This year marks the 70th anniversary of the start of the Berlin Airlift of 1948 and 1949, which is widely considered a turning point in the German-American relationship.
After the end of the Second World War, Germany was divided into the American, British, French and Soviet occupation zones. Although Berlin lay within the Soviet occupation zone, the city itself was also divided into four sectors. In 1948, the Allied nations created a single new currency – the Deutsche Mark – for their occupation zones. The Soviets were displeased with this move, fearing that this new currency would devalue the Reichsmark they were using in the East. As a result, they began a blockade of West Berlin, hoping to starve the western powers out of the city. Without the intervention of the Allies, there would have been a humanitarian disaster and many people would have starved to death.
If it’s an authentic experience of the Bavarian mountain culture you seek, you needn’t head for the foothills of the Alps south of Munich.
Rather, if you’re in the Mid-Atlantic region of the United States, a more convenient—and less mountainous—destination lies at hand.
Head to the “Deutsche Halle” of the Delaware Sängerbund in Newark, DE (that’s Delaware, not Deutschland!) for a festive dance performance by the Enzian Volkstanzgruppe—the traditional Alpine dance ensemble of the Sängerbund—founded 1853, making it one of the oldest German social clubs in the country.
The Enzian Volkstanzgruppe, or EVTG, founded in 1968, has been keeping the German mountain traditions alive for 50 years now. On Saturday, September 15, 2018, the dance troupe members along with many friends and guests from the Gauverband Nordamerika—the association of 72 member Vereine dedicated to preserving Alpine traditions—gathered to celebrate the 50th “Stiftungsfest” or founding, of the EVTG.
The 61st annual German-American Steuben Parade was held in New York City over the weekend, once again bringing out thousands of spectators to celebrate German-American friendship, culture, history and heritage.
Germans and Americans lined the parade route, wearing traditional German clothing (including the famous Dirndl and Lederhosen), waving German flags and cheering on those who marched in the parade. The parade featured many different marching divisions and even showcased old German cars. The German Embassy featured a float that promoted the 70th anniversary of the Berlin Airlift – a mission in which the United States and the United Kingdom airlifted food and fuel to the people of Berlin after the Soviets blockaded the city in 1948 and 1949. The Airlift is considered a turning point after the Second World War for the German-American friendship.
At the end of the parade route, the Steuben Parade Oktoberfest served thousands of hungry people in Central Park. Featuring German food and live bands, the afternoon of September 15 once again marked an important occasion for the German-American community in New York.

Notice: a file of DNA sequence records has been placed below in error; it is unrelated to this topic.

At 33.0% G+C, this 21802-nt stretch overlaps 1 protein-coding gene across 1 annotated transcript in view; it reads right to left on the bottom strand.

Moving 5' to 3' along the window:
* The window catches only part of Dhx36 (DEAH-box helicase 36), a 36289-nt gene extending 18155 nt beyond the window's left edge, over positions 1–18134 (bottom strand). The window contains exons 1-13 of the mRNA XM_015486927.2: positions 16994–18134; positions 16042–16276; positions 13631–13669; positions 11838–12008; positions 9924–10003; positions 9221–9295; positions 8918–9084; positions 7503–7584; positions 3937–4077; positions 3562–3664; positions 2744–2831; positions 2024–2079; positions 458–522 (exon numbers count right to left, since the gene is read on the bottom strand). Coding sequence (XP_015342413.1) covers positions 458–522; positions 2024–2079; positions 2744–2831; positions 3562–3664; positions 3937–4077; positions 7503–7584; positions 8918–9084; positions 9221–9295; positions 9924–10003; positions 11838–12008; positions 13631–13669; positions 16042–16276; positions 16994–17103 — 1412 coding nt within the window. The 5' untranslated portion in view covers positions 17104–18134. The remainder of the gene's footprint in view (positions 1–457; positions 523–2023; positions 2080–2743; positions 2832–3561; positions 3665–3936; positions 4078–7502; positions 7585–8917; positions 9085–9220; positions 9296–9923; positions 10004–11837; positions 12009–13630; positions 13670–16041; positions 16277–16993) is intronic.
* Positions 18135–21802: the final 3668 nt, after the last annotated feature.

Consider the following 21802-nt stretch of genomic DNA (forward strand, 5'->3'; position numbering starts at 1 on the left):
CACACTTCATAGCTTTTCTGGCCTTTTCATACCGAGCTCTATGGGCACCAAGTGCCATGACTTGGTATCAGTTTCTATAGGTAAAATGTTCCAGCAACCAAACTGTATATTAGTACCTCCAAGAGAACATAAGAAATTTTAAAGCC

The parade is one of the largest German-American events in the world and is named in honor of Baron Friedrich Wilhelm von Steuben (1730-1793), a Prussian general who came to the United States to support General George Washington in the American Revolution. Similar parades and festivities are also held annually in Philadelphia and Chicago.
The annual Steuben Parade is getting ready to kick off! On September 15, we will be participating in the parade along New York City’s Fifth Avenue. And it’s one we definitely can’t miss: the Steuben Parade is one of the largest gatherings of German- Americans in the world!
Thousands of participants and spectators attend the annual parade, and we can’t wait to be among them! Let’s take a look at who this large event is named after:
Friedrich Wilhelm von Steuben (1730-1794) has long been a symbol of German-American friendship. The Prussian-born military officer fought in two major wars, but is best known for his contributions on American soil. His experience gained during the Seven Years’ War equipped him with a wealth of military knowledge that helped the young man rise in the ranks. When he was in his thirties, he found himself in debt, and hoped to find employment in a foreign army to gather funds. In 1777, the young baron was introduced to General George Washington by means of a letter. Soon thereafter, he was on his way to the United States, where he offered to volunteer his services without pay. Arrangements were made so that Steuben would be paid for his services after the war, based on his contributions.
And he did not fail to impress: Von Steuben became inspector general and major general of the Continental Army during the Revolutionary War, and he is often credited as being one of the founders of the Continental Army. In the final years of the war, the Prussian-born military officer even served as General Washington’s chief of staff. Finally, in 1784, he became an American citizen.
Today, there are celebrations throughout the US that are named after Von Steuben, including the German-American Steuben Parades in New York, Chicago and Philadelphia. There is also a Steuben Society, an educational and fraternal organization that was founded in 1919 to help organize the German-American community. We even have a statue of Von Steuben at the German Embassy in Washington!
As we celebrate German-American friendship, culture and heritage, Von Steuben is a name that we will always remember.